If it seems as if you’re packed in like sardines in a tin can — you are. So be considerate of your neighbors around you. Frequent flier Wayne Stockton of Phoenix, Arizona, says he’ll never forget the strange passenger who sat beside him on a plane home from St. Louis.
Here’s his story: “She boarded the plane with her entire life stuffed in a large duffel bag. Instead of putting her bag in the overhead bin, she shoved it underneath the seat in front of her. When the plane reached 10,000 feet, she proceeded to take everything out of her bag and put it on the tray in front of her. Then she began talking to her middle finger (like the kid in ‘The Shining’) and muttering something over and over to herself. All of a sudden she decided to go to the lavatory and she slid everything on her tray onto my tray, drink included. This caused my drink to land in my lap. Then she climbed over the woman in the aisle seat without saying, ‘Excuse me.'”
Seriously, try not to disturb or distract those sitting around you. Wear headphones if you’re watching videos, maintain your physical space by keeping your elbows and belongings to yourself, don’t block the aisles with exotic yoga poses — and don’t climb over your seatmates if you have to go to the lavatory. Try to time your bathroom breaks before and after meal times. If the person next to you is sleeping, give a light tap on his or her shoulder and say, “Excuse me.”
Remember, if someone around you is being disruptive, don’t try to be the airplane police or get into a heated argument. Alert a flight attendant immediately.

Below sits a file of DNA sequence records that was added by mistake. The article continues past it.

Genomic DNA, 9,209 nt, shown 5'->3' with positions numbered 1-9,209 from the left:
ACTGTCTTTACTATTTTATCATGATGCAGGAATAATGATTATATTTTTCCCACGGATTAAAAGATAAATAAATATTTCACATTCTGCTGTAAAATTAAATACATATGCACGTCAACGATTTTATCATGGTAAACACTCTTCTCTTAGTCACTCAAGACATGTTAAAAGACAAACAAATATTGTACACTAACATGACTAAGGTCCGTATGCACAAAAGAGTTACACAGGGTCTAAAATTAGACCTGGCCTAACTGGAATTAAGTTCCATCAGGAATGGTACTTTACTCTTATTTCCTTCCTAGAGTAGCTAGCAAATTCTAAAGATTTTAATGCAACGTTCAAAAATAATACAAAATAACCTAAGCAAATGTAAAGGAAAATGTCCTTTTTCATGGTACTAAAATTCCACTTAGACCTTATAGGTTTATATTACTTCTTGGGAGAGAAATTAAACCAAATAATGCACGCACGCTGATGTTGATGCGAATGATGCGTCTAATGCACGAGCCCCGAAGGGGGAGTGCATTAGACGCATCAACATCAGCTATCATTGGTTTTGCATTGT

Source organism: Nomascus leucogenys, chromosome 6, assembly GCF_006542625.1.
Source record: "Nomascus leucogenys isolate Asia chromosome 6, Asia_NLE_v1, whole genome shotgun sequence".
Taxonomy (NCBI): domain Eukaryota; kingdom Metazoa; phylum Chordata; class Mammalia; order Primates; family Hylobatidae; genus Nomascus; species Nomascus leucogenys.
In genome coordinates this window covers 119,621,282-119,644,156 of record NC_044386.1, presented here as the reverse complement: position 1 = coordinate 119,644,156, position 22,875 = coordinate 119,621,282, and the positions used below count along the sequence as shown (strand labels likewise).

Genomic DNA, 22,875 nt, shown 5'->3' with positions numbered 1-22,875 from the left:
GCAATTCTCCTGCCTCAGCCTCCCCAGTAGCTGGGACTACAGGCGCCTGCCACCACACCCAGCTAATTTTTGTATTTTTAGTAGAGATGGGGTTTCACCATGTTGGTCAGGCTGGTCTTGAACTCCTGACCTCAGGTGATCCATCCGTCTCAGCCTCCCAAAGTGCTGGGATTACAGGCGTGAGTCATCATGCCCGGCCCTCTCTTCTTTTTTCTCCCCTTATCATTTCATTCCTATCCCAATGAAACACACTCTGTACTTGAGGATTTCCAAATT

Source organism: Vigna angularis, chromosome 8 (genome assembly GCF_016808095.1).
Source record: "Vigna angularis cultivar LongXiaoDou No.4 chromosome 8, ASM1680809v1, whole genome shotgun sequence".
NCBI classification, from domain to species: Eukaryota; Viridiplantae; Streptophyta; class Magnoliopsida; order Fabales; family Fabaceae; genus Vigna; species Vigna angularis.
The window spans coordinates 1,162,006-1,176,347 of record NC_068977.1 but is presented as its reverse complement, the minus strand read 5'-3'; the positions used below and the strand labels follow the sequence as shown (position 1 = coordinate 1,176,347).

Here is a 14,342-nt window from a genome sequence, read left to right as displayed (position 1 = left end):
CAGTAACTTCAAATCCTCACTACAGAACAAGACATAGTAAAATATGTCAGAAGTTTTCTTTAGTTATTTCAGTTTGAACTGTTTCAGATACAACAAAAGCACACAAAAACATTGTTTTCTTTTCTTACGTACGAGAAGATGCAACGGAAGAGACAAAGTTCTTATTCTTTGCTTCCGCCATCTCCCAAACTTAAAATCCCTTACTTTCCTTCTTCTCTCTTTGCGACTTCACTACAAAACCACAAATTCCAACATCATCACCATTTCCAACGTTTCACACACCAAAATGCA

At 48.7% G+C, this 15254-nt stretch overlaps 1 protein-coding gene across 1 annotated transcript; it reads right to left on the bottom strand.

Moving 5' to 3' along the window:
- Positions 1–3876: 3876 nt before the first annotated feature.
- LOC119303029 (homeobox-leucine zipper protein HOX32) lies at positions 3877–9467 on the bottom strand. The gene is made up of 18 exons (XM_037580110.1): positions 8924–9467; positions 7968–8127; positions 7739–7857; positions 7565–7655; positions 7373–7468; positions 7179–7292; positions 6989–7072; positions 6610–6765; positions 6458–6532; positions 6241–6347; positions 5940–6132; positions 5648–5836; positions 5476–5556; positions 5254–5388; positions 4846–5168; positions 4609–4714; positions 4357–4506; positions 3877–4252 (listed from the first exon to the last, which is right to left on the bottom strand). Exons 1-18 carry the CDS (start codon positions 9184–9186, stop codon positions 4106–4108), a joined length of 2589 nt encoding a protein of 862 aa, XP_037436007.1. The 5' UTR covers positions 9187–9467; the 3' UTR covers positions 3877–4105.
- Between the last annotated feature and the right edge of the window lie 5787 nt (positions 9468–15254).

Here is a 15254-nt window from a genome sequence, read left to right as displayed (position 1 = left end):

4.) Be careful with smells.
Odors can permeate the entire aircraft, whether it’s blueberry body lotion or a Philly cheesesteak with extra onions. In an uncomfortable (and outrageous) situation in which someone is painting her fingernails or airing out his feet — it’s been known to happen — report your concern to a flight attendant or request another seat. Once I boarded a plane with someone who was carrying a batch of fresh fish in his suitcase. After we took off, a passenger finally complained, but it was too late. We all had to sit there for two hours and live with the smell until we landed.
5.) Handle the seat kicker with kindness.
One day you may encounter that small, enthusiastic child who loves to tap dance on the back of your seat. If this bothers you (and it probably will), turn around, give a smile, and say something like, “Pardon me, could you please not kick the back of my seat?” The child’s parent may not even be aware he’s doing it and will (one hopes) correct his behavior.
If an adult is tapping too hard on his TV monitor every time he changes the channel, handle the situation with the same tact and diplomacy.
Overall, try to keep your temper in check. Negativity breeds negativity. Set a positive example for others.
The over-worked staff will appreciate your patience — and so will your fellow passengers. It’s easy to be nice when all is going well. The test of good etiquette is how you act around others when things aren’t going your way.
Jacqueline Whitmore is an international etiquette expert, a best-selling author, and the founder of The Protocol School of Palm Beach.